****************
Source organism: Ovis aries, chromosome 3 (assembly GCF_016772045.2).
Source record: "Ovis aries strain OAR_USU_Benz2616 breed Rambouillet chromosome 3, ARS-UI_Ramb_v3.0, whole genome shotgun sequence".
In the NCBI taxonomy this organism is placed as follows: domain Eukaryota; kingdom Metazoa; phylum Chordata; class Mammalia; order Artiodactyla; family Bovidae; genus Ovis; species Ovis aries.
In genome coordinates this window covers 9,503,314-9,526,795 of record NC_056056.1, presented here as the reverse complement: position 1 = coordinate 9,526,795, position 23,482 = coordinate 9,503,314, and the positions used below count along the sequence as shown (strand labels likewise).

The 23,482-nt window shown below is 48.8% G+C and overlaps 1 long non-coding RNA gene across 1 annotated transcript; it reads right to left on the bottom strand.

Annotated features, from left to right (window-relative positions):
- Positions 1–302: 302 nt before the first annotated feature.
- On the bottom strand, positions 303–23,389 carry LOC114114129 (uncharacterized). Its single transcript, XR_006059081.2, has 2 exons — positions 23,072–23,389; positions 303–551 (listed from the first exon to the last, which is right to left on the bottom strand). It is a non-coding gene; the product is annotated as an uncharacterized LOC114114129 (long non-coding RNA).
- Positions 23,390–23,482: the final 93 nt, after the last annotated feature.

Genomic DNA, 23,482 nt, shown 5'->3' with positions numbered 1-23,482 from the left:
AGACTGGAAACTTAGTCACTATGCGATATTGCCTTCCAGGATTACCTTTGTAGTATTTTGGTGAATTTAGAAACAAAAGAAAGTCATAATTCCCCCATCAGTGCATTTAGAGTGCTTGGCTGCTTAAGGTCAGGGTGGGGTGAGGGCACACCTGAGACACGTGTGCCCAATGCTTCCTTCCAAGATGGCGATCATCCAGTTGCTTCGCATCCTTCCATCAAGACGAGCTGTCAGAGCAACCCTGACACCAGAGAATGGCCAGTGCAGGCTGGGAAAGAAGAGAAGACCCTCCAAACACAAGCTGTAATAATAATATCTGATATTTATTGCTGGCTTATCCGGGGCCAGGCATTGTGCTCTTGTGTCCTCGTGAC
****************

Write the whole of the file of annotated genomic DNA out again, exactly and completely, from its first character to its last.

Source organism: Ovis aries, chromosome 3 (assembly GCF_016772045.2).
Source record: "Ovis aries strain OAR_USU_Benz2616 breed Rambouillet chromosome 3, ARS-UI_Ramb_v3.0, whole genome shotgun sequence".
In the NCBI taxonomy this organism is placed as follows: domain Eukaryota; kingdom Metazoa; phylum Chordata; class Mammalia; order Artiodactyla; family Bovidae; genus Ovis; species Ovis aries.
In genome coordinates this window covers 9,503,314-9,526,795 of record NC_056056.1, presented here as the reverse complement: position 1 = coordinate 9,526,795, position 23,482 = coordinate 9,503,314, and the positions used below count along the sequence as shown (strand labels likewise).

The 23,482-nt window shown below is 48.8% G+C and overlaps 1 long non-coding RNA gene across 1 annotated transcript; it reads right to left on the bottom strand.

Annotated features, from left to right (window-relative positions):
- Positions 1–302: 302 nt before the first annotated feature.
- On the bottom strand, positions 303–23,389 carry LOC114114129 (uncharacterized). Its single transcript, XR_006059081.2, has 2 exons — positions 23,072–23,389; positions 303–551 (listed from the first exon to the last, which is right to left on the bottom strand). It is a non-coding gene; the product is annotated as an uncharacterized LOC114114129 (long non-coding RNA).
- Positions 23,390–23,482: the final 93 nt, after the last annotated feature.

Genomic DNA, 23,482 nt, shown 5'->3' with positions numbered 1-23,482 from the left:
AGACTGGAAACTTAGTCACTATGCGATATTGCCTTCCAGGATTACCTTTGTAGTATTTTGGTGAATTTAGAAACAAAAGAAAGTCATAATTCCCCCATCAGTGCATTTAGAGTGCTTGGCTGCTTAAGGTCAGGGTGGGGTGAGGGCACACCTGAGACACGTGTGCCCAATGCTTCCTTCCAAGATGGCGATCATCCAGTTGCTTCGCATCCTTCCATCAAGACGAGCTGTCAGAGCAACCCTGACACCAGAGAATGGCCAGTGCAGGCTGGGAAAGAAGAGAAGACCCTCCAAACACAAGCTGTAATAATAATATCTGATATTTATTGCTGGCTTATCCGGGGCCAGGCATTGTGCTCTTGTGTCCTCGTGAC